Using paintings from the Walker, the website provides a tutorial on how to find and interpret clues in a portrait. You can take a virtual “Guided Tour” of three portraits in which the museum explains the portrait to you, or you can visit the “Explore” section where you do the detective work and find the clues yourself.

To begin your investigation, go to the website where you will see a menu of six portrait icons. Click on any of the three portraits in the top row, and a new page opens with instructions for how to take the “guided tour” through pictures and text. Click on any of the three portraits in the bottom row, and a new page opens that allows you to begin your own exploration of the portrait by finding clues that answer the questions provided.

Be sure to click on the button “Something To Do” right above the portrait menu. It offers activity suggestions to enhance learning offline.

The site is designed so that your whole family can enjoy doing a computer activity together.

Free eBooks

January 18th, 2017

 

It’s Wednesday, January 18, 2017, and time for Language Arts at ClickSchooling!

 

Recommended Website:

Project Gutenberg

(www.gutenberg.org/wiki/Main_Page)

Age Range: All (All grades; children with parental supervision)

 

Select from over 50,000 free eBooks to read online or download.

Many of you may already be familiar with the Gutenberg Project that is composed of a team of volunteers endeavoring to make as many books as possible available online at no cost. Currently, there are over 50,000 books. Gutenberg makes it easy for you to find just the titles that might interest you.

When you get to the site, click on “Book Categories” in the menu on the left side of the page. When a new page opens, scroll down where you can select from categories such as children’s literature, mysteries, detective stories, science fiction, one-act plays and more! Click on any category, and a new page opens with a list of the free books available. These books can be read online or downloaded.

In the Children’s Literature bookshelf, access the writings of L. Frank Baum, Frances Hodgson Burnett, Edith Nesbit, and Anna Sewell.

Other authors in the bookshelves of Project Gutenberg include Agatha Christie, Andre Norton, Lester del Rey, and Dostoyevsky.

Project Gutenberg has also put together a selection of audio books. Imagine your family enjoying one of the following authors during a long ride in the car or around a crackling fire: 

  • Aesop
  • Hans Christian Andersen
  • L. Frank Baum
  • Charles Dickens
  • Sir Arthur Conan Doyle
  • Benjamin Franklin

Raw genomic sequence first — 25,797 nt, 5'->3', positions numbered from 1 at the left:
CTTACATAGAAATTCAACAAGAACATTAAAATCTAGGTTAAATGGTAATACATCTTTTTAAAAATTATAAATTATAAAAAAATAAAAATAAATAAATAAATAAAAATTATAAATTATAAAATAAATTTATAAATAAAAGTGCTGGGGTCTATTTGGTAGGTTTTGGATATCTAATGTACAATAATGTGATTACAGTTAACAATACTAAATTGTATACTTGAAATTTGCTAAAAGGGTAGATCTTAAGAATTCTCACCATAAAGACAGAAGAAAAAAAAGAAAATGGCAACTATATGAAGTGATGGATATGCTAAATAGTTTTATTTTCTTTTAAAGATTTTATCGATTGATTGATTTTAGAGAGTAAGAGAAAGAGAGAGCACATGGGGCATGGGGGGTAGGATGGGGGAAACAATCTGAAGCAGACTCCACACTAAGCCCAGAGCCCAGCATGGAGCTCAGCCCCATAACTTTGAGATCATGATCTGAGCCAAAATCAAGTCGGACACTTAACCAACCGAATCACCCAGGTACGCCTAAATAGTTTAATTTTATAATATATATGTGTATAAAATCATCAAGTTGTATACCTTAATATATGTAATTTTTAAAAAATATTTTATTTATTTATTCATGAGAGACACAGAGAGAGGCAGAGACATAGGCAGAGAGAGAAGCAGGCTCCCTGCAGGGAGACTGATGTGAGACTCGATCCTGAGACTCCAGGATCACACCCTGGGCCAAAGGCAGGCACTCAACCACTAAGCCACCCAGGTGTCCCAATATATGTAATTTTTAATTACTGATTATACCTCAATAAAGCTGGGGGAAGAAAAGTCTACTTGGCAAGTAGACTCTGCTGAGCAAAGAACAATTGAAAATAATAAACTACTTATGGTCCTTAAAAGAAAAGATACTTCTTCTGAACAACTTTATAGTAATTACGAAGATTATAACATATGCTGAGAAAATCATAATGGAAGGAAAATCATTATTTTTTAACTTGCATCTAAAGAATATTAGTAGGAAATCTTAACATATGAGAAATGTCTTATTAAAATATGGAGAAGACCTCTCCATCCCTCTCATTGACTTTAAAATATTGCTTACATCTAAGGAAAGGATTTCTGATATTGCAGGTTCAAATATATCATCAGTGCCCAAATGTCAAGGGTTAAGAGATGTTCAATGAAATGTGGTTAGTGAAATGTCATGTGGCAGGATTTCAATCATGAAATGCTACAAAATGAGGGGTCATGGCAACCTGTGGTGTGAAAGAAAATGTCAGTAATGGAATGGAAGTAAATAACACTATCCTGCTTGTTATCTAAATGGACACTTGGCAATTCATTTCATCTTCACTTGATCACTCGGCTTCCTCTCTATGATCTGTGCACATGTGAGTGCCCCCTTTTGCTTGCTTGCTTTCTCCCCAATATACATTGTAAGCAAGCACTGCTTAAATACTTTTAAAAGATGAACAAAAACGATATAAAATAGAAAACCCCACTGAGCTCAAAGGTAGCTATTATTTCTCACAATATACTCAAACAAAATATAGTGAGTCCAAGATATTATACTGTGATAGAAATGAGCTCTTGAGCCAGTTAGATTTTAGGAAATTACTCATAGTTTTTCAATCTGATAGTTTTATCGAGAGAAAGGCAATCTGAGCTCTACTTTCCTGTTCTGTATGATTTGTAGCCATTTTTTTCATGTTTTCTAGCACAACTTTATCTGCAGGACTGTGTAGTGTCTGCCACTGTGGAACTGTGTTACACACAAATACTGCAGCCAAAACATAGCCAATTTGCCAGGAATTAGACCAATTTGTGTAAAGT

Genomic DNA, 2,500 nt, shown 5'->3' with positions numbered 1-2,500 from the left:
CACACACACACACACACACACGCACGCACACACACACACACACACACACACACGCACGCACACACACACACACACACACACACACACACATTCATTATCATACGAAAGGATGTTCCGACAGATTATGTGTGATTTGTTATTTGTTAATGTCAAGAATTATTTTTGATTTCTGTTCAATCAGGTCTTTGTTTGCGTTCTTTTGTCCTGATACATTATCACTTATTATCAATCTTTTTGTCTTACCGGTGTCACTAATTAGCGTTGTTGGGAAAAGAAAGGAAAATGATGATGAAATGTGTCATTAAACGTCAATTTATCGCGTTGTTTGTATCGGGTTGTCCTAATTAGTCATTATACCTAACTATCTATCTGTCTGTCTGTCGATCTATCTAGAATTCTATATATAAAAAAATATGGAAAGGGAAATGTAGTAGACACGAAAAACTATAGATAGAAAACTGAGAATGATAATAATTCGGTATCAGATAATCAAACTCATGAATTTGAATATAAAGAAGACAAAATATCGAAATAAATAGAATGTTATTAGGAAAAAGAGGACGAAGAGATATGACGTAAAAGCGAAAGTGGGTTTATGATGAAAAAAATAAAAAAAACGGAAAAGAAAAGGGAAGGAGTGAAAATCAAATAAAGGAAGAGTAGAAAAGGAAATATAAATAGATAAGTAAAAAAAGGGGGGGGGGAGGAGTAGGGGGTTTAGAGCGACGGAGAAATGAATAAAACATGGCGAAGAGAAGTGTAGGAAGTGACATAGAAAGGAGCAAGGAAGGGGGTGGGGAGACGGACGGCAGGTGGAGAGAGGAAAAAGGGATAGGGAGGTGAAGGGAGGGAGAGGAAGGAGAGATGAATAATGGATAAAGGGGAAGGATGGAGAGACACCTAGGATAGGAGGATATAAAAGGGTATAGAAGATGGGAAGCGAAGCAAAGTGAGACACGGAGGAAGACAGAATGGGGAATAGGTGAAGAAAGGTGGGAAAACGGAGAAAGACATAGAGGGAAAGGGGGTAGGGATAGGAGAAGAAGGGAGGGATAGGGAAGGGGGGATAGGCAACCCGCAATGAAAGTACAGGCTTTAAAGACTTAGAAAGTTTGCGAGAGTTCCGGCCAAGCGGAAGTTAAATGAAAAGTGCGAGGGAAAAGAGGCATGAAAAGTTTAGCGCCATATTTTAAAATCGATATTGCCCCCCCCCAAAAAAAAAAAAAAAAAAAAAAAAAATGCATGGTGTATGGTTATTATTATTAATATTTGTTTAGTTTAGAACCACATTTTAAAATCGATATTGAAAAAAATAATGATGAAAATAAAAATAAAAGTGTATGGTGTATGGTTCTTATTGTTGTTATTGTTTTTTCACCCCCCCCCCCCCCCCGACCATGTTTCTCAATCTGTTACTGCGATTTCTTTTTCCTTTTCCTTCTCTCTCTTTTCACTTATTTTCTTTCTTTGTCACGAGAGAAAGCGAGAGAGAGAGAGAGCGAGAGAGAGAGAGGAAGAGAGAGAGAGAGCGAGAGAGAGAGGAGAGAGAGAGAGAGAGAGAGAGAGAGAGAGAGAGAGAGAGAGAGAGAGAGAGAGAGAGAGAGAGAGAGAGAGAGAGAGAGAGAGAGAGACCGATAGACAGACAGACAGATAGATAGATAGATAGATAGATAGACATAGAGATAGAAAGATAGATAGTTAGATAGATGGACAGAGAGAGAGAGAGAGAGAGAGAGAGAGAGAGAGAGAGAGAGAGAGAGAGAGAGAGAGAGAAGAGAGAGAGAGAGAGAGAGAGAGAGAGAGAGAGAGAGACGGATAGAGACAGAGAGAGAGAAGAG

• Robert Frost
  • The Brothers Grimm
  • Rudyard Kipling
  • Jack London
  • Nietzsche
  • Plato
  • Poe
  • Beatrix Potter
  • Shakespeare
  • Mark Twain
  • Jules Verne
  • H. G. Wells
  • Walt Whitman
  • and more!

To find the list of audio books, start here.

http://www.gutenberg.org/wiki/Gutenberg:The_Audio_Books_Project


One more thing: Project Gutenberg is always in need of more volunteers willing to proofread one page per day. You or your teen might like to join the team and take advantage of this exciting, fulfilling, skill-building opportunity.

Multi-Media Language Arts Activities

January 11th, 2017

 

It’s Wednesday, January 11, 2017, and time for Language Arts at ClickSchooling!

 

Recommended Website:

The Children’s University of Manchester – Words

(www.childrensuniversity.manchester.ac.uk/interactives/languages/words/)

Age Range: 6-12 (Grades 1-7 approximately, children with parental supervision)

 

This fantastic multimedia children’s site from The University of Manchester, offers a variety of well-crafted activities and games to learn grammar and parts of speech, along with an animated timeline of the history of the English language. Plus you can explore other languages used around the world to encourage understanding of language in general.

When you get to the site you will see an introduction and a menu to the left that includes: 

  • World Language Map – Click on an animated map to learn about different languages spoken all over the world. As you zero in on a given country, you’ll watch a video of a native speaker saying conversational phrases that are accompanied by English subtitles. Plus, you’ll learn more about the languages and dialects spoken in that country.
  • Timeline of the English Language – Discover the evolution of the English language and the influence of the Celts, Romans, Anglo-Saxons, Vikings, Normans, as well as the printing press, English Bible, Greek and Latin root words, Shakespeare, and more.
  • Naming Nouns – Explore this interactive lesson that explains what nouns are including common and proper nouns, concrete and abstract nouns, collective nouns and more. Play the “Noun Game” and take quizzes to test your knowledge.
  • Adjective Detective – Learn all about adjectives and how to use them including comparative and superlative adjectives. Play the “Adjective Game” and take quizzes to test your knowledge.
  • Match the Eponyms – Do you know what an eponym is? Here’s a clue: Do you know the origin of the word “sandwich”?  This is a word trivia feast – and lots of fun!
  • Borrowing Words – Many English words were “borrowed” from other languages. Play a game and try to match the English word to the language of origin. You’ll learn about the origin of words like score, zombie, bandana, skunk and many more.
  • Idioms Game – Idioms are sayings such as “The early bird catches the worm.” Match the idioms to their meanings in this informative game.

The games are very engaging. Your kids will learn far more than the standard grammar drills we see in most language arts games. They’ll learn historical and cultural information that will enhance their understanding of the English language.